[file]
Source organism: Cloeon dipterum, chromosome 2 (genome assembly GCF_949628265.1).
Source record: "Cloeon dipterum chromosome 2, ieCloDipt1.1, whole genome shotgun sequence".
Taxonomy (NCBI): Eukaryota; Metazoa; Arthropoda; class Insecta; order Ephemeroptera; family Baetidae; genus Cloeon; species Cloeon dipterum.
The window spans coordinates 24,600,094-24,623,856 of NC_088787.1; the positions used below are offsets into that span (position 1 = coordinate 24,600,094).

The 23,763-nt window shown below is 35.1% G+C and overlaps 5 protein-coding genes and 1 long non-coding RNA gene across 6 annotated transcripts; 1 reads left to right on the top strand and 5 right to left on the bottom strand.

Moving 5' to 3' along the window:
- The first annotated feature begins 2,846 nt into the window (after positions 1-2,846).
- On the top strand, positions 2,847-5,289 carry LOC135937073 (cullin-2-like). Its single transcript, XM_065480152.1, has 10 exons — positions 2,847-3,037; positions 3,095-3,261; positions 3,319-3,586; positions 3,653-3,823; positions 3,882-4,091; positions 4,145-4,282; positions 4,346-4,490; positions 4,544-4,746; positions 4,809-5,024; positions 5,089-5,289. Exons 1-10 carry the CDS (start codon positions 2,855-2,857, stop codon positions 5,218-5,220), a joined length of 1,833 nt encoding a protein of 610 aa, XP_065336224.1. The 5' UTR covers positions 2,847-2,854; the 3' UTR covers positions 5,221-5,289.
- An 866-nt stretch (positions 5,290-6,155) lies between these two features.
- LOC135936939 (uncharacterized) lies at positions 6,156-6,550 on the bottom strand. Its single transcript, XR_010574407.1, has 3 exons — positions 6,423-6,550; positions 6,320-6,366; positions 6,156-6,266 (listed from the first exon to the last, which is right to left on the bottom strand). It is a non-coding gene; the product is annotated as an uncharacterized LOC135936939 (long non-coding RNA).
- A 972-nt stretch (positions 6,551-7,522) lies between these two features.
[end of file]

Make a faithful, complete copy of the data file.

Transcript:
Source organism: Cloeon dipterum, chromosome 2 (genome assembly GCF_949628265.1).
Source record: "Cloeon dipterum chromosome 2, ieCloDipt1.1, whole genome shotgun sequence".
Taxonomy (NCBI): Eukaryota; Metazoa; Arthropoda; class Insecta; order Ephemeroptera; family Baetidae; genus Cloeon; species Cloeon dipterum.
The window spans coordinates 24,600,094-24,623,856 of NC_088787.1; the positions used below are offsets into that span (position 1 = coordinate 24,600,094).

The 23,763-nt window shown below is 35.1% G+C and overlaps 5 protein-coding genes and 1 long non-coding RNA gene across 6 annotated transcripts; 1 reads left to right on the top strand and 5 right to left on the bottom strand.

Moving 5' to 3' along the window:
- The first annotated feature begins 2,846 nt into the window (after positions 1-2,846).
- On the top strand, positions 2,847-5,289 carry LOC135937073 (cullin-2-like). Its single transcript, XM_065480152.1, has 10 exons — positions 2,847-3,037; positions 3,095-3,261; positions 3,319-3,586; positions 3,653-3,823; positions 3,882-4,091; positions 4,145-4,282; positions 4,346-4,490; positions 4,544-4,746; positions 4,809-5,024; positions 5,089-5,289. Exons 1-10 carry the CDS (start codon positions 2,855-2,857, stop codon positions 5,218-5,220), a joined length of 1,833 nt encoding a protein of 610 aa, XP_065336224.1. The 5' UTR covers positions 2,847-2,854; the 3' UTR covers positions 5,221-5,289.
- An 866-nt stretch (positions 5,290-6,155) lies between these two features.
- LOC135936939 (uncharacterized) lies at positions 6,156-6,550 on the bottom strand. Its single transcript, XR_010574407.1, has 3 exons — positions 6,423-6,550; positions 6,320-6,366; positions 6,156-6,266 (listed from the first exon to the last, which is right to left on the bottom strand). It is a non-coding gene; the product is annotated as an uncharacterized LOC135936939 (long non-coding RNA).
- A 972-nt stretch (positions 6,551-7,522) lies between these two features.